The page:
Threading With Parameters

The advantage of threading is the ability to create applications that use more than one thread of execution. For example, a process can have a user interface thread that manages interactions with the user and worker threads that perform other tasks while the user interface thread waits for user input.-MSDN

We have multiple ways to create applications that use more than one thread of execution.

  1. Thread
  2. ThreadPool
  3. Task
  4. Async delegates
  5. Async and wait


Side NOTE

Multi-threading using Thread Class is the most basic level approach to Threading. This gives the maximum control over the thread. You can set priority or check status but at the same time it is costly to create a thread. When It comes to deciding between threadpool and Thread, if you have a long running task, go for Thread Class. Use Threadpool for short tasks where the caller does not need results.

TASK

Finally, the Task class from the Task Parallel Library offers the best of both worlds. Like the ThreadPool, a task does not create its own OS thread. Instead, tasks are executed by aTaskScheduler; the default scheduler simply runs on the ThreadPool.

Unlike the ThreadPool, Task also allows you to find out when it finishes, and (via the generic Task<T>) to return a result. You can call ContinueWith() on an existing Task to make it run more code once the task finishes (if it’s already finished, it will run the callback immediately). If the task is generic, ContinueWith() will pass you the task’s result, allowing you to run more code that uses it.

You can also synchronously wait for a task to finish by calling Wait() (or, for a generic task, by getting the Result property). Like Thread.Join(), this will block the calling thread until the task finishes. Synchronously waiting for a task is usually bad idea; it prevents the calling thread from doing any other work, and can also lead to deadlocks if the task ends up waiting (even asynchronously) for the current thread.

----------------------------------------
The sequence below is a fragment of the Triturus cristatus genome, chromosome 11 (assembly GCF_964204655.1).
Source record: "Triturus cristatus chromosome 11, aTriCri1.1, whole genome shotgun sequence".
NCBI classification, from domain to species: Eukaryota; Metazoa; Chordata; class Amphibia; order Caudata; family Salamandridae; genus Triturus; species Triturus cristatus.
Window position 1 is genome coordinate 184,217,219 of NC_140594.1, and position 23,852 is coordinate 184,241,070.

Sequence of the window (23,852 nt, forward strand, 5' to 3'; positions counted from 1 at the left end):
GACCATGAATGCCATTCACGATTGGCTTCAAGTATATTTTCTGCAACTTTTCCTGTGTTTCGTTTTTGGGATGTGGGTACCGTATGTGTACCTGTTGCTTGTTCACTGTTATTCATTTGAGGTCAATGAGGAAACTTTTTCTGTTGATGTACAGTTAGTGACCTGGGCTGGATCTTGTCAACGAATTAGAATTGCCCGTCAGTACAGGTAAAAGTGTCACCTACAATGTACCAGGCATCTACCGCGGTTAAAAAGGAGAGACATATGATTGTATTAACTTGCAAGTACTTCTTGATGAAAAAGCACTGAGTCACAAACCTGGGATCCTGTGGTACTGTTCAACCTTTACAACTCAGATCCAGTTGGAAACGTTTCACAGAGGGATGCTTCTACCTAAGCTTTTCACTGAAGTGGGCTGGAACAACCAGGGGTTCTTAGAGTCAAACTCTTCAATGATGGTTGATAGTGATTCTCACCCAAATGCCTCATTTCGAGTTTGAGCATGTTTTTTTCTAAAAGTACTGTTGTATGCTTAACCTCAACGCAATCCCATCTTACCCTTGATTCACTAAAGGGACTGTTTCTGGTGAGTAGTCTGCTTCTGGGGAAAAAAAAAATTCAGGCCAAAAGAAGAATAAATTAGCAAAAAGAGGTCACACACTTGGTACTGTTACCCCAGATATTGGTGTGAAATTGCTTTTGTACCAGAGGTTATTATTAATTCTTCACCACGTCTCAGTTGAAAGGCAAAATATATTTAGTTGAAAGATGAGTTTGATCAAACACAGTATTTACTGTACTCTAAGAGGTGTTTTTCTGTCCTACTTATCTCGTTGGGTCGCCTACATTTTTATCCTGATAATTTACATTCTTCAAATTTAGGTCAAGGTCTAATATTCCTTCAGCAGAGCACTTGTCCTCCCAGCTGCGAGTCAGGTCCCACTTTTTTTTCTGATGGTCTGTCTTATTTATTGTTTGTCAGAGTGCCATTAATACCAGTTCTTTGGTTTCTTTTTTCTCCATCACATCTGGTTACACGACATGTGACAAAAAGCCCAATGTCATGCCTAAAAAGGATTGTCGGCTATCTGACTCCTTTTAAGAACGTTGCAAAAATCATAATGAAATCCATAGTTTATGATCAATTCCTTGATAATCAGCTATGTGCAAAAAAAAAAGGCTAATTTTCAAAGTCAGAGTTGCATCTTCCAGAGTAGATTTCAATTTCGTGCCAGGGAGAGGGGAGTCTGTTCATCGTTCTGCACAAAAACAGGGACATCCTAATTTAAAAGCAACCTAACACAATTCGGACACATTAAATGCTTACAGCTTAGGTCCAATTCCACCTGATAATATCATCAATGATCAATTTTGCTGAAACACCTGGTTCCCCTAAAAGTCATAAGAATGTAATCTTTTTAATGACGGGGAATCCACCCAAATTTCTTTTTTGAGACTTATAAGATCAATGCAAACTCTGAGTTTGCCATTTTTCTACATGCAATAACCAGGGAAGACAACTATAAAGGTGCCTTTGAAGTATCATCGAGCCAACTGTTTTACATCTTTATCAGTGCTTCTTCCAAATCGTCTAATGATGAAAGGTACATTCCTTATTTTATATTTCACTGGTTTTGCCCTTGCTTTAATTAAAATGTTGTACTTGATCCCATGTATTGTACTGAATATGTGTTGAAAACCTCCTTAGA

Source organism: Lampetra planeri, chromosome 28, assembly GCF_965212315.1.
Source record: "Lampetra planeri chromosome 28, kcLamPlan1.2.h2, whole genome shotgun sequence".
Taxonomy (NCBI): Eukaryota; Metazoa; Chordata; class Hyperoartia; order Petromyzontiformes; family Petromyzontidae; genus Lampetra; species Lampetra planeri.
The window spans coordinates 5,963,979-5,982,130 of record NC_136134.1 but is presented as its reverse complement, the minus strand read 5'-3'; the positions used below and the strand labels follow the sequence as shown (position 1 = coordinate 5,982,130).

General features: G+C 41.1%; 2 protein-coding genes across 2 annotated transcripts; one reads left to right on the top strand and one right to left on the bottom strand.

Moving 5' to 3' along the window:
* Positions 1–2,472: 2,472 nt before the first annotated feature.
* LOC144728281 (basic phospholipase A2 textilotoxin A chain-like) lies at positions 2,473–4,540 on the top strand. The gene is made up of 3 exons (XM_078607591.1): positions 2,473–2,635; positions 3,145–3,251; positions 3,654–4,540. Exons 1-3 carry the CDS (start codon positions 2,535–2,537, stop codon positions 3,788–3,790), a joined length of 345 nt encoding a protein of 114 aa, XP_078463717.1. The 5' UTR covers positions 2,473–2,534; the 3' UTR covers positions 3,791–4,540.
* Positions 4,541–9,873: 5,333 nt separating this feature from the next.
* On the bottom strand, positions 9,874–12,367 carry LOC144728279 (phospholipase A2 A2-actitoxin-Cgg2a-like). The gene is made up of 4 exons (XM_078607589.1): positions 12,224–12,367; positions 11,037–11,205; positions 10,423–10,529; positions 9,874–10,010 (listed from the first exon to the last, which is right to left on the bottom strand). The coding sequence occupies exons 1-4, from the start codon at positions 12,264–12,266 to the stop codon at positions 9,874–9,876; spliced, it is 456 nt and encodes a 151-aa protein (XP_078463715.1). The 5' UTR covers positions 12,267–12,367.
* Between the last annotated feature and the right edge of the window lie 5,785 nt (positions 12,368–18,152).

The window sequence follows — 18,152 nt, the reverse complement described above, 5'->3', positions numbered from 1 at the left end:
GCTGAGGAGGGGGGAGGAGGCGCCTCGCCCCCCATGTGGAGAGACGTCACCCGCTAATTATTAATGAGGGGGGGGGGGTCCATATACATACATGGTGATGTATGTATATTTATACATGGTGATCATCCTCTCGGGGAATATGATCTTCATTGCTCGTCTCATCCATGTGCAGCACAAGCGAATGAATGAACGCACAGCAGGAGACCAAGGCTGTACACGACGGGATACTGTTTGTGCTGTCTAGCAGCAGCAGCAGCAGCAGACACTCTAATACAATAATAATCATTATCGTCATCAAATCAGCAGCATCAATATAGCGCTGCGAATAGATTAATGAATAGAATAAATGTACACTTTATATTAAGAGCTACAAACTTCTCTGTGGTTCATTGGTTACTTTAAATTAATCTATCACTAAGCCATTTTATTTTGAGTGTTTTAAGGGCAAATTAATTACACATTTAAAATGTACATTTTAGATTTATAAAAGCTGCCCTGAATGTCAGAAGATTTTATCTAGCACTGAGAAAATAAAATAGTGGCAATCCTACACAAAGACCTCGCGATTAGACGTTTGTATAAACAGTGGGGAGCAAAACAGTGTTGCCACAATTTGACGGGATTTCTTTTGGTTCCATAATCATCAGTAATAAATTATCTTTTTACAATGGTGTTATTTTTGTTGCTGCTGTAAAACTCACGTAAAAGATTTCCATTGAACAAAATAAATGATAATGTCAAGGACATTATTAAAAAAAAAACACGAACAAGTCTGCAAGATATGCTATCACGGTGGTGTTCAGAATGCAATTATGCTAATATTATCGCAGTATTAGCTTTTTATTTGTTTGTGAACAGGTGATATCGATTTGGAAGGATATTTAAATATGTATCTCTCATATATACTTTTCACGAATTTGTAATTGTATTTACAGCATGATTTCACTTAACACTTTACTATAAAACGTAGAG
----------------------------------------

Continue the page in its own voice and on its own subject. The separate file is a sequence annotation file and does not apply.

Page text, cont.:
Since tasks still run on the ThreadPool, they should not be used for long-running operations, since they can still fill up the thread pool and block new work. Instead, Task provides a LongRunning option, which will tell the TaskScheduler to spin up a new thread rather than running on the ThreadPool.

All newer high-level concurrency APIs, including the Parallel.For*() methods, PLINQ, C# 5 await, and modern async methods in the BCL, are all built on Task.

Practical Explanation

You can find many articles that use anonymous method to start a thread if you want to use parameter in your method. Here is the one without anonymous or lambda (to clear concepts).

But first I will show Threading concept using Action delegates (i.e. not expecting a return value).

Threading using Action Delegate (No return expected)
  1. using System;  
  2. using System.Threading.Tasks;  
  3. public class Example {  
  4.     private static void printMessage() {  
  5.         int ctr = 0;  
  6.         for (ctr = 0; ctr <= 1000000; ctr++) {}  
  7.         Console.WriteLine("Finished {0} loop iterations", ctr);  
  8.     }  
  9.     public static void Main() {  
  10.         Task t = Task.Factory.StartNew(new Action(printMessage));  
  11.         t.Wait();  
  12.         Console.WriteLine("Next part of program");  
  13.         Console.ReadLine();  
  14.     }  
  15. }  
Threading using Func Delegate (with return expected and input parameters)
  1. using System;  
  2. using System.Threading.Tasks;  
  3. public class Example {  
  4.     private static int printMessage(object c) {  
  5.         int ctr = (int) c;  
  6.         for (ctr = 0; ctr <= 1000000; ctr++) {}  
  7.         return ctr;  
  8.     }  
  9.     public static void Main() {  
  10.         Task < int > t = Task.Factory.StartNew(new Func < object, int > (printMessage), 1);  
  11.         t.Wait();  
  12.         Console.WriteLine("The sum is: " + t.Result);  
  13.         Console.ReadLine();  
  14.     }  
  15. }  

NOTE

There are two ways to use task:

task.run (supported in .Net 4.5) and task.factory.startnew (supported in .net 4).

Action is a delegate (pointer) to a method, that takes zero, one or more input parameters, but does not return anything.

Func is a delegate (pointer) to a method, that takes zero, one or more input parameters, and returns a value (or reference).

Important Link (which I felt)

  • http://dotnetcodr.com/2014/01/01/5-ways-to-start-a-task-in-net-c/

Recommended Reading -asynchronous-delegates-vs-thread-threadpool

  • http://stackoverflow.com/questions/13698129/taskt-vs-asynchronous-delegates-in-c
  • http://stackoverflow.com/questions/1837962/asynchronous-delegates-vs-thread-threadpool
  • http://blogs.msdn.com/b/pfxteam/archive/2011/10/24/10229468.aspx
  • http://blog.stephencleary.com/2013/08/startnew-is-dangerous.html
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